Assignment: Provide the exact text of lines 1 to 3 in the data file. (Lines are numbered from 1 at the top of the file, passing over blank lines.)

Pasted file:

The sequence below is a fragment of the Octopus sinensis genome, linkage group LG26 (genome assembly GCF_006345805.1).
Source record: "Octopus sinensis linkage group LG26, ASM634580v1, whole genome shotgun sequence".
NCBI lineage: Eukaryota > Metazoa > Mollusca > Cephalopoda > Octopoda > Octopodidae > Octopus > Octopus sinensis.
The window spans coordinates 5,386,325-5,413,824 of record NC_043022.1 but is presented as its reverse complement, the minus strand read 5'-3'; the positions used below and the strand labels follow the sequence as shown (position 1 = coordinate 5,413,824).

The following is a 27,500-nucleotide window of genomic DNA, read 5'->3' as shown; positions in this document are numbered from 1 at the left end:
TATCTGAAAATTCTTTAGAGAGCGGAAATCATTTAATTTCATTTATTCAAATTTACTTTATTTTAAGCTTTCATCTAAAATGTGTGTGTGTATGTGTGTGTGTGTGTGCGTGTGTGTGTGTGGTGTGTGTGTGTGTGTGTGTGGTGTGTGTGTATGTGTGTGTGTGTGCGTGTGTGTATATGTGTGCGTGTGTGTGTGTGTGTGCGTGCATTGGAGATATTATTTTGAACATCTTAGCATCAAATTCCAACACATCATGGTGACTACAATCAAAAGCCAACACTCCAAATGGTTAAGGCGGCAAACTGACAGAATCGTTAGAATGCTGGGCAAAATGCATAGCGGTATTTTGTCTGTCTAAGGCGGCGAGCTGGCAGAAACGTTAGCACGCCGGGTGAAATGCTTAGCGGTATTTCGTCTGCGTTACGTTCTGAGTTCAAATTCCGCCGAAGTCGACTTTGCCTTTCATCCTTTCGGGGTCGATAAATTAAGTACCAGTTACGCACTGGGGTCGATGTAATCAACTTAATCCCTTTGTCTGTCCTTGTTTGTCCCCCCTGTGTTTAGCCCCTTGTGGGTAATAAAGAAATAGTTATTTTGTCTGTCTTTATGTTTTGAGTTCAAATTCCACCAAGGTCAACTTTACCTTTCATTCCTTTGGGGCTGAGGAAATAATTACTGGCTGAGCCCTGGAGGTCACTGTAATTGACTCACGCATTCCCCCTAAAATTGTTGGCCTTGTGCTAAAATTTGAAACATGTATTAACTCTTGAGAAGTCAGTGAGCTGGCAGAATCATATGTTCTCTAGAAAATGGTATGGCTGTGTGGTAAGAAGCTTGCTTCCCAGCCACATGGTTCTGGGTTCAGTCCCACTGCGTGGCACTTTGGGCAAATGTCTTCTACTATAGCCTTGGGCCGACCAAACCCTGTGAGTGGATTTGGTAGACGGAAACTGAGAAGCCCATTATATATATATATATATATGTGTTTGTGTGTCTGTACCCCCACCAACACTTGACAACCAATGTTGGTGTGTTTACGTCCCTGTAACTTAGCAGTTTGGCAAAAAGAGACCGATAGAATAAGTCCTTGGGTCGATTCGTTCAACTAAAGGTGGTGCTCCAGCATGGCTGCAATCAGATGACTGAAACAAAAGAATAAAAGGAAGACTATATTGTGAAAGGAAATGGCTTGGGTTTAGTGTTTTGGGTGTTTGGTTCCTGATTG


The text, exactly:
The sequence below is a fragment of the Octopus sinensis genome, linkage group LG26 (genome assembly GCF_006345805.1).
Source record: "Octopus sinensis linkage group LG26, ASM634580v1, whole genome shotgun sequence".
NCBI lineage: Eukaryota > Metazoa > Mollusca > Cephalopoda > Octopoda > Octopodidae > Octopus > Octopus sinensis.